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North Country at Work Live!: the "no bull" way to get your cow pregnant

North Country Public Radio - Mon, 07/22/2019 - 22:00
Keene Valley resident Marcy Neville is a well-known house painter, but she also has a small homestead. In October of 2018 she told a story at Keene Valley at Work: Live! about the first time she tried to get her milking cow pregnant - without a bull.
Categories: News

Midsummer Reading Call-in starts 10 am. Help build the list.

North Country Public Radio - Mon, 07/22/2019 - 22:00
It's summer - too hot to dig postholes. But not too hot to sit on the beach with a good book. Jessica Lawrence is joined by book mavens John Ernst and Chris Robinson to share what they're reading this summer and to take calls and email suggestions from listeners for the best books to while away a long summer day. Call in toll-free 1-877-388-6277, email jessica@ncpr.org or add your picks in a comment below. We compile all your suggestions with recommendations from hosts, staff and friends in a summer reading list on this page later in the week.
Categories: News

Bear that broke into Vermont home last weekend euthanized

North Country Public Radio - Mon, 07/22/2019 - 22:00
UNDERHILL, Vt. (AP) The Vermont Fish & Wildlife Department is reminding people to avoid attracting bears after a bear that broke into a home in Underhill last weekend had to be euthanized due to public safety concerns.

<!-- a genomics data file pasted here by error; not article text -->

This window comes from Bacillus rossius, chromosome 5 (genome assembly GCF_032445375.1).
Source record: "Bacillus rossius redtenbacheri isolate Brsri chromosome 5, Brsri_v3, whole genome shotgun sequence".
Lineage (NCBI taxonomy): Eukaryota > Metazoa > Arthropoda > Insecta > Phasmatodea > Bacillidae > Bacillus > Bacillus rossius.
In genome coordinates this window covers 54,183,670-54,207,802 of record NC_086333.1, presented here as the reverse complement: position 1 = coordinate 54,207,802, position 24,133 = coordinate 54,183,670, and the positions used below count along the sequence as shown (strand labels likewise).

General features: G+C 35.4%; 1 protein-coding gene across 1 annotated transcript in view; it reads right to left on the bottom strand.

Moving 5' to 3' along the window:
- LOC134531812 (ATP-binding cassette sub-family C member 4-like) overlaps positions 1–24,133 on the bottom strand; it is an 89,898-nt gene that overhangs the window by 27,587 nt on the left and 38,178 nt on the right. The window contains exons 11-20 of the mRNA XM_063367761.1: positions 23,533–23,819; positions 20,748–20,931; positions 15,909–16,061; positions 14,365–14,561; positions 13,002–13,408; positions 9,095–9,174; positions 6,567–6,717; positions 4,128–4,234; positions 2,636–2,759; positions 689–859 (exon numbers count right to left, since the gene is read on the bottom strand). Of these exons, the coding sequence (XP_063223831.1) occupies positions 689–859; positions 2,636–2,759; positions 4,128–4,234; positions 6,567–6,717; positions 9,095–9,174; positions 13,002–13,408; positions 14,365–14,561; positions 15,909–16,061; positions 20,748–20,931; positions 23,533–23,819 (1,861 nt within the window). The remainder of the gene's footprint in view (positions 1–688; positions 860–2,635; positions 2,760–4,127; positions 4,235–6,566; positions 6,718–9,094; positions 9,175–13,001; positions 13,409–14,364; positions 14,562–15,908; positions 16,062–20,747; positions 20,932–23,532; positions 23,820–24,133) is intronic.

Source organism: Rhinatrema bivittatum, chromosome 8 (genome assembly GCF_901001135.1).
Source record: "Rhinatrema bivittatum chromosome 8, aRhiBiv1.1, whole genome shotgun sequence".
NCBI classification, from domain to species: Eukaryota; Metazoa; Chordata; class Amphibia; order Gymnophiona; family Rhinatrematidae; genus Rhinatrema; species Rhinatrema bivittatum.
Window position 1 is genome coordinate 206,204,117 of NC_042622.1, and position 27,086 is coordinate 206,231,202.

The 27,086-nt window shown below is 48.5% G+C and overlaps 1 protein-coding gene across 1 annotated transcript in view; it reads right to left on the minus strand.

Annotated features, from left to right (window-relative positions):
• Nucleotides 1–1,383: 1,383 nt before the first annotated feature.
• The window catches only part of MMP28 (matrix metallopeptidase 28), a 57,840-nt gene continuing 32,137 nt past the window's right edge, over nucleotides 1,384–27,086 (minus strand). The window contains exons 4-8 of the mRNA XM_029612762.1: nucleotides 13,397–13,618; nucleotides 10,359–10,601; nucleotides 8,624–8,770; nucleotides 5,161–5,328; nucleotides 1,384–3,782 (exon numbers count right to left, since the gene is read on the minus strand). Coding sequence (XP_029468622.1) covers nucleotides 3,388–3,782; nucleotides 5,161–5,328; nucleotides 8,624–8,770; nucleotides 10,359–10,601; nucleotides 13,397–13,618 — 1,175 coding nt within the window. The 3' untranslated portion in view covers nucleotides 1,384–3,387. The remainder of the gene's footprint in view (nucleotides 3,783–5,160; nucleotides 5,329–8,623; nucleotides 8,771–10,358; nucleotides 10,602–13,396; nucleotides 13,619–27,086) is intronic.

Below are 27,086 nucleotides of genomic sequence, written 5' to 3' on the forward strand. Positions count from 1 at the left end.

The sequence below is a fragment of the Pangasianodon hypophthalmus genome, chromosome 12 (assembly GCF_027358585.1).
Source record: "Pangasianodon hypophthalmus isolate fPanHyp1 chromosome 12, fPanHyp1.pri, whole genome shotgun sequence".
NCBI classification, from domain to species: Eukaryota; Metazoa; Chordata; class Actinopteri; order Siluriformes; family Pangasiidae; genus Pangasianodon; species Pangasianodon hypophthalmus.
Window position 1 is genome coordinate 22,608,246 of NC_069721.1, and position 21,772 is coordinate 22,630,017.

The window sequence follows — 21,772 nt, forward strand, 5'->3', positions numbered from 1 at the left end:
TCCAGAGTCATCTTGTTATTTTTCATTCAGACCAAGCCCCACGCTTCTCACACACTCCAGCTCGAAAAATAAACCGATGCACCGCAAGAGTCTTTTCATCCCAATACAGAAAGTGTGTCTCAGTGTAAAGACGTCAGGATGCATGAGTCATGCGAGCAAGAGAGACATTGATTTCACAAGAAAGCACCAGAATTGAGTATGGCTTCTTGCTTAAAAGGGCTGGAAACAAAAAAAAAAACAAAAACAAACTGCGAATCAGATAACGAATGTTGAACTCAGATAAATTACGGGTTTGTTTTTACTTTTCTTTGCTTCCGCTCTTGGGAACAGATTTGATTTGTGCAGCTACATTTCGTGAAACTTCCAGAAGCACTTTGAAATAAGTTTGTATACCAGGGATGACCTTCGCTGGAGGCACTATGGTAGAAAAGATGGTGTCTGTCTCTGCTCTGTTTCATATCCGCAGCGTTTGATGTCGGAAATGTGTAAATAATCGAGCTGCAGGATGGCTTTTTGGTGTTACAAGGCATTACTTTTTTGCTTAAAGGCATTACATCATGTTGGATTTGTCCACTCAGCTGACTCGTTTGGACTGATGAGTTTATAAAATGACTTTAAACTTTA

Categories: News

New York first state to ban cat declawing

North Country Public Radio - Mon, 07/22/2019 - 22:00
ALBANY, N.Y. (AP) New York has become the first state to ban the declawing of cats.
Categories: News

New York leads nation in nonprofit jobs, wages

North Country Public Radio - Mon, 07/22/2019 - 22:00
ALBANY, N.Y. (AP) New York state leads the nation in nonprofit jobs and the wages they support.
Categories: News

Advocates seek stricter limits to solitary confinement

North Country Public Radio - Mon, 07/22/2019 - 22:00
Advocates of ending solitary confinement in New York's prisons ended the 2019 legislative session disappointed that changes made to the practice did not go further, and they say they'll be back to fight for more progress.
Categories: News

9-year-old girl raising money for Ohio State Highway Patrol trooper injured in wrong-way crash

Channel 10 news - Mon, 07/22/2019 - 18:57

An Ohio State Highway Patrol trooper who was nearly killed in a wrong-way crash last month has been upgraded to stable condition.

A good Samaritan pulled Trooper Jason Phillips from his vehicle on I-71 in Morrow County after the crash.

A report shows the other driver, Michael Marchak, was under the influence of methamphetamine.

Ashley Hobson and her 9-year-old daughter Ryliee could not get over the images from the crash.

“Just gut-wrenching, mostly, more than anything,” Ashley said.

Phillips, 23, is among the youngest troopers in the state, having just graduated from the academy in November.

He was called out to investigate a wrong-way driver. OSHP says it was that vehicle that hit Phillips.

Ryliee decided she wanted to do what she can to help Phillips.

“It's a donation and all the money will be given to the state trooper,” Ryliee explained.

They are selling ribbons at Pizzaburg in Mount Gilead. The restaurant is also donating 30 percent of their sales and all tips to the trooper and his family.